Duval nods. “I am sure, given the right incentive, they could have led us to the puppet master pulling their strings.”
Crunard sits forward in his chair, suddenly alert. “Surely they come from the French regent?”
“Perhaps,” Duval says cautiously. “But she is working with someone at court and I would like to know who.”
Crunard spreads his hands in invitation. "Will you share your suspicions with us?”
“Not at this time.” Duval speaks quietly, but his refusal is shocking just the same.
Crunard recovers first. “Surely you’re not suggesting we are not trustworthy?”
“I suggest no such thing, but it would be unwise for me to voice any suspicions I have without sufficient evidence. Unfortunately” — he sends me another scathing glance — “someone keeps destroying my evidence.”
Mouth pursed in thought, the abbess folds her arms in her sleeves. “How do you propose we rectify this? Are we to consult with you every time the saint bids us act?”
Duval runs his hand through his hair and turns to the window. “Not necessarily. But we must find a better way to coordinate our efforts. Because of your novice’s actions, the duchess has lost valuable information.”
I feel as if I’ve been slapped. “Might have lost,” I correct under my breath.
He looks at me in surprise. "Excuse me?”
I willingly bow to my god and my abbess, but I’ll be damned if I will bow to this man. I raise my head and meet his gaze. “I said might have lost. It is not certain that these men had any vital information.”
He strides toward me then, coming so close that I must tilt my head back to meet his glower. He places his hands on the arms of my chair, imprisoning me. “But we will never know, will we?” His voice is soft and mocking and he is so near I feel his words move across my skin.
“Duval!” The reverend mother’s sharp voice breaks through our tense silence. “Quit intimidating my novice.”
He flushes and pushes away from my chair.
“I was not intimidated,” I mutter under my breath.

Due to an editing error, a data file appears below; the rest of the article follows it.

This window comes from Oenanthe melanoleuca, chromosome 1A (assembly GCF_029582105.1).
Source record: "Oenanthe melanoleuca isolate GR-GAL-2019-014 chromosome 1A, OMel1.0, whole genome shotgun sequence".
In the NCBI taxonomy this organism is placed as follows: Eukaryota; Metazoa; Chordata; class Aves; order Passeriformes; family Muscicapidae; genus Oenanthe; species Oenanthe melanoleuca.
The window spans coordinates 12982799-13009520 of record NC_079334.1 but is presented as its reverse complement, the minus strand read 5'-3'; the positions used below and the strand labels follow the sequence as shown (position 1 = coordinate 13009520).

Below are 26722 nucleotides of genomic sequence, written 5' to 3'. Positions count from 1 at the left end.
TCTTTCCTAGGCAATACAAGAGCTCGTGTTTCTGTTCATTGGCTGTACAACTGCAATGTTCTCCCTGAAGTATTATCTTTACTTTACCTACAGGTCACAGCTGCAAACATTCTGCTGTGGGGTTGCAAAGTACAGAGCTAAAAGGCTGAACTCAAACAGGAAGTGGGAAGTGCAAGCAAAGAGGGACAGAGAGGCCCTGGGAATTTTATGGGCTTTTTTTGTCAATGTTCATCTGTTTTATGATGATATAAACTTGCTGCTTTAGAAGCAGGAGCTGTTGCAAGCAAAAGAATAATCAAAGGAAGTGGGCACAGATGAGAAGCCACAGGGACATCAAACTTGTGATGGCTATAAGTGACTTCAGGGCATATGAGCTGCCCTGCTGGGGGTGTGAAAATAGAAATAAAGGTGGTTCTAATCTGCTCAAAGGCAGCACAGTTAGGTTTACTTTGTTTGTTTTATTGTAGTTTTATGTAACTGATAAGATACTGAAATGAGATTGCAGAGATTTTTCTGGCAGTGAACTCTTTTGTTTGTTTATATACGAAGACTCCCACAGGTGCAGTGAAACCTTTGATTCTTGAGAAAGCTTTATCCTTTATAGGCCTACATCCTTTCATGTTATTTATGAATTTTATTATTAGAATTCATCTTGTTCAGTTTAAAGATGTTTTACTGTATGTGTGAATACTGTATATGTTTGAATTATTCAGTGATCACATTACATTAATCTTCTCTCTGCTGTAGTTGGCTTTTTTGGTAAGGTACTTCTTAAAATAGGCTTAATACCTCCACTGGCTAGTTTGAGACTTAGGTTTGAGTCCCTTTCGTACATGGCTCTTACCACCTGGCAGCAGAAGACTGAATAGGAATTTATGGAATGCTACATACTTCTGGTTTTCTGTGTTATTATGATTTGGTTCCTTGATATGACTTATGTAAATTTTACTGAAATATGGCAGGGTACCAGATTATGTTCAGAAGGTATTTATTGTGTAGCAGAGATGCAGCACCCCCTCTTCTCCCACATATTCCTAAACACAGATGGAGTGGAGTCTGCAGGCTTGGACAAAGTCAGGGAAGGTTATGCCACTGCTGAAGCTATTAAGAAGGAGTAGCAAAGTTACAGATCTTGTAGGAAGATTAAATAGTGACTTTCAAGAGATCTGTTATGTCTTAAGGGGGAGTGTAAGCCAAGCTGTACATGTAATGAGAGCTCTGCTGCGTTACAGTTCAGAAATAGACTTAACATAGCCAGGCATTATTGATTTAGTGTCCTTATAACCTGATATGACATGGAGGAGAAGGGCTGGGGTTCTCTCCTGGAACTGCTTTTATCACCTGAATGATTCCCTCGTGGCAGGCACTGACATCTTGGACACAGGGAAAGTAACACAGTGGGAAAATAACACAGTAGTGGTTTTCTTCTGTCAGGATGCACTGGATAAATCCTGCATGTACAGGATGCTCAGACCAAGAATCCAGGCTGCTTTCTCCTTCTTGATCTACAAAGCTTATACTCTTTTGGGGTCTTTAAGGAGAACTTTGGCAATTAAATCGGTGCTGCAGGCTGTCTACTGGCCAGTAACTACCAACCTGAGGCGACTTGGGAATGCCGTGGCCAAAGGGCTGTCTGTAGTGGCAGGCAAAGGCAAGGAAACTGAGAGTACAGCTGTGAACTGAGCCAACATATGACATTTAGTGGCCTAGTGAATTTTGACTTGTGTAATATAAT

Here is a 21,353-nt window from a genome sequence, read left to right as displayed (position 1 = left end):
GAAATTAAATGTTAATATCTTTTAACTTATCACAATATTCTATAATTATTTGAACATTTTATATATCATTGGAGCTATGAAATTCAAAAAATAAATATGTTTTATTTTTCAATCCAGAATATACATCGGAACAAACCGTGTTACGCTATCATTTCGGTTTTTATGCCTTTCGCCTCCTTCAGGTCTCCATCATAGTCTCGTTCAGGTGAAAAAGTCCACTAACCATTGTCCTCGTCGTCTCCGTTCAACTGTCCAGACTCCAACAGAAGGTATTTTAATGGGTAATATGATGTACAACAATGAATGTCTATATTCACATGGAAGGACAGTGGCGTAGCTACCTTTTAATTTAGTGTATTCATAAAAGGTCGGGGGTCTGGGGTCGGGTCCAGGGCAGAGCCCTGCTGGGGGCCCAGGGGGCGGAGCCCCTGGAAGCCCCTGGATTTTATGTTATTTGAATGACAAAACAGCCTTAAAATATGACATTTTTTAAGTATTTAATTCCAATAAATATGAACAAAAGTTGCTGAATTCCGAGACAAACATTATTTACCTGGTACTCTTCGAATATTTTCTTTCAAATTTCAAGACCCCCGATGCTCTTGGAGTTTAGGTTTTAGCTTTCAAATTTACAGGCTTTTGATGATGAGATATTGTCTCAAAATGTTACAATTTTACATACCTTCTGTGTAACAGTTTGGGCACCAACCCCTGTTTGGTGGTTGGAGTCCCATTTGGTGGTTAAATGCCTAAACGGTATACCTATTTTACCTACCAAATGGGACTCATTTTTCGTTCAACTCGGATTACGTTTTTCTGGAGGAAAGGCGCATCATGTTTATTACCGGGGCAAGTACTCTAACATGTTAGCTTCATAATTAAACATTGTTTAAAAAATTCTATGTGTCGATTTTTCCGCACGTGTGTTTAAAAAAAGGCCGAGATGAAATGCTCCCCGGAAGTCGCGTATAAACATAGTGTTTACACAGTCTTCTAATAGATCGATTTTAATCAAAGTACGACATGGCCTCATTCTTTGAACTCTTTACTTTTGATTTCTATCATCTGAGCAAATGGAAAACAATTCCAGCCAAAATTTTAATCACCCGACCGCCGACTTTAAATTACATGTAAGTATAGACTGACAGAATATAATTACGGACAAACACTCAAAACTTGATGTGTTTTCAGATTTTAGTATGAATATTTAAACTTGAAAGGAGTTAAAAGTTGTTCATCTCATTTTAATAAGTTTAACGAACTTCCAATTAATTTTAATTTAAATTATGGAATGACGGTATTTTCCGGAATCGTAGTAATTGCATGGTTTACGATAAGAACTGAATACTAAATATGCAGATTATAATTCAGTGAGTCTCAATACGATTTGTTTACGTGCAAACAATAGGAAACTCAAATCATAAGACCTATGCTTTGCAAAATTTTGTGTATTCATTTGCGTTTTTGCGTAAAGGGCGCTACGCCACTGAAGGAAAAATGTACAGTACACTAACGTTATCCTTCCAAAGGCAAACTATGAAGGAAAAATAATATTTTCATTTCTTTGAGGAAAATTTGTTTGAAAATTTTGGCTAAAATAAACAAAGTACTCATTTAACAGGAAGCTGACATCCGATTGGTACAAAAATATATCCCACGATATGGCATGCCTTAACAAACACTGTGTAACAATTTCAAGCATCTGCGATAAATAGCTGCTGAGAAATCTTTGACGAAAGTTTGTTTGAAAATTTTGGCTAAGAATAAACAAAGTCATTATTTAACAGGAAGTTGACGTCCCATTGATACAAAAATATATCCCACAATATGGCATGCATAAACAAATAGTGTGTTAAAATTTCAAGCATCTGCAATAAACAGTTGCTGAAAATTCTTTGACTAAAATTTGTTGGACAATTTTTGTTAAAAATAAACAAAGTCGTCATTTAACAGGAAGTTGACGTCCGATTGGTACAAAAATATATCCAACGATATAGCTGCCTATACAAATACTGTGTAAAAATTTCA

He glances angrily at me but says nothing. A small tic begins at the base of his jaw. He appeals to Chancellor Crunard. “Tell them. Tell them how delicate the balance. How each bit of information has the power to sway that balance.”
“He has no need to tell me,” the abbess says sharply.
Crunard spreads his hands. “Then you know it is true. The circling vultures grow bold. The regent of France has forbidden that Anne be crowned duchess. It is our enemies’ wish to make her France’s ward so that they may claim Brittany for their own. They also claim the right to determine who she will marry.”
Duval begins pacing. “Spies are everywhere. we can scarce keep track of them all. The French have set up a permanent entourage within our court, which has made some of the border nations uneasy.”
Crunard adds, “Not to mention that their presence makes it impossible to see our duchess crowned without their knowledge. But until we place that crown upon her head before her people and the Church, we are vulnerable.”
I cannot help but feel sympathy for our poor duchess. “Surely there is some way out of this mess?”
I have addressed my question to the abbess, but it is Duval who answers. “I will forge one with my bare hands, if need be,” he says. “I vow that I will see her crowned duchess, and I will see her safely wed. But I need information against our enemies if I am to accomplish this.”